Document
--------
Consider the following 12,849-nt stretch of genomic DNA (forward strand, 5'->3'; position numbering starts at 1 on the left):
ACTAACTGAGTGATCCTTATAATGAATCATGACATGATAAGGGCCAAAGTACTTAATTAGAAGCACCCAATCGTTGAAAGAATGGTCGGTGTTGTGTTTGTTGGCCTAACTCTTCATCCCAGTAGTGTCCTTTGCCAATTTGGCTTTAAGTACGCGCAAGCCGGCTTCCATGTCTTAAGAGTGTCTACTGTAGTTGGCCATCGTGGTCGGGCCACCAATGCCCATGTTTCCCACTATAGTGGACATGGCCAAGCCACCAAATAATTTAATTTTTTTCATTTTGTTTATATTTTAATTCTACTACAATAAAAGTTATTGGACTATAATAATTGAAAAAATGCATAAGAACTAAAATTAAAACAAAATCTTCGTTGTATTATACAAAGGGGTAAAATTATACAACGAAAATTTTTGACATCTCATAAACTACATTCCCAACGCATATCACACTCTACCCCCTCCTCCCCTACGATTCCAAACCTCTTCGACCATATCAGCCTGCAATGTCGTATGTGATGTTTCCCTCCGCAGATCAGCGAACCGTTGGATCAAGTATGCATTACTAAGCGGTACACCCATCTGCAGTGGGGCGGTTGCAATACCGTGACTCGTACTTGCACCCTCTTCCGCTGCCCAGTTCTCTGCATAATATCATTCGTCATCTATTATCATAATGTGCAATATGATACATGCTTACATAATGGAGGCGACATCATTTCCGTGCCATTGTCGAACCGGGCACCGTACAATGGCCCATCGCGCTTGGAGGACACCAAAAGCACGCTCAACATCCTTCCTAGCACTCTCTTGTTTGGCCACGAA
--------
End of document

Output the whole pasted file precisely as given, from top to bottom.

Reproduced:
Consider the following 12,849-nt stretch of genomic DNA (forward strand, 5'->3'; position numbering starts at 1 on the left):
ACTAACTGAGTGATCCTTATAATGAATCATGACATGATAAGGGCCAAAGTACTTAATTAGAAGCACCCAATCGTTGAAAGAATGGTCGGTGTTGTGTTTGTTGGCCTAACTCTTCATCCCAGTAGTGTCCTTTGCCAATTTGGCTTTAAGTACGCGCAAGCCGGCTTCCATGTCTTAAGAGTGTCTACTGTAGTTGGCCATCGTGGTCGGGCCACCAATGCCCATGTTTCCCACTATAGTGGACATGGCCAAGCCACCAAATAATTTAATTTTTTTCATTTTGTTTATATTTTAATTCTACTACAATAAAAGTTATTGGACTATAATAATTGAAAAAATGCATAAGAACTAAAATTAAAACAAAATCTTCGTTGTATTATACAAAGGGGTAAAATTATACAACGAAAATTTTTGACATCTCATAAACTACATTCCCAACGCATATCACACTCTACCCCCTCCTCCCCTACGATTCCAAACCTCTTCGACCATATCAGCCTGCAATGTCGTATGTGATGTTTCCCTCCGCAGATCAGCGAACCGTTGGATCAAGTATGCATTACTAAGCGGTACACCCATCTGCAGTGGGGCGGTTGCAATACCGTGACTCGTACTTGCACCCTCTTCCGCTGCCCAGTTCTCTGCATAATATCATTCGTCATCTATTATCATAATGTGCAATATGATACATGCTTACATAATGGAGGCGACATCATTTCCGTGCCATTGTCGAACCGGGCACCGTACAATGGCCCATCGCGCTTGGAGGACACCAAAAGCACGCTCAACATCCTTCCTAGCACTCTCTTGTTTGGCCACGAA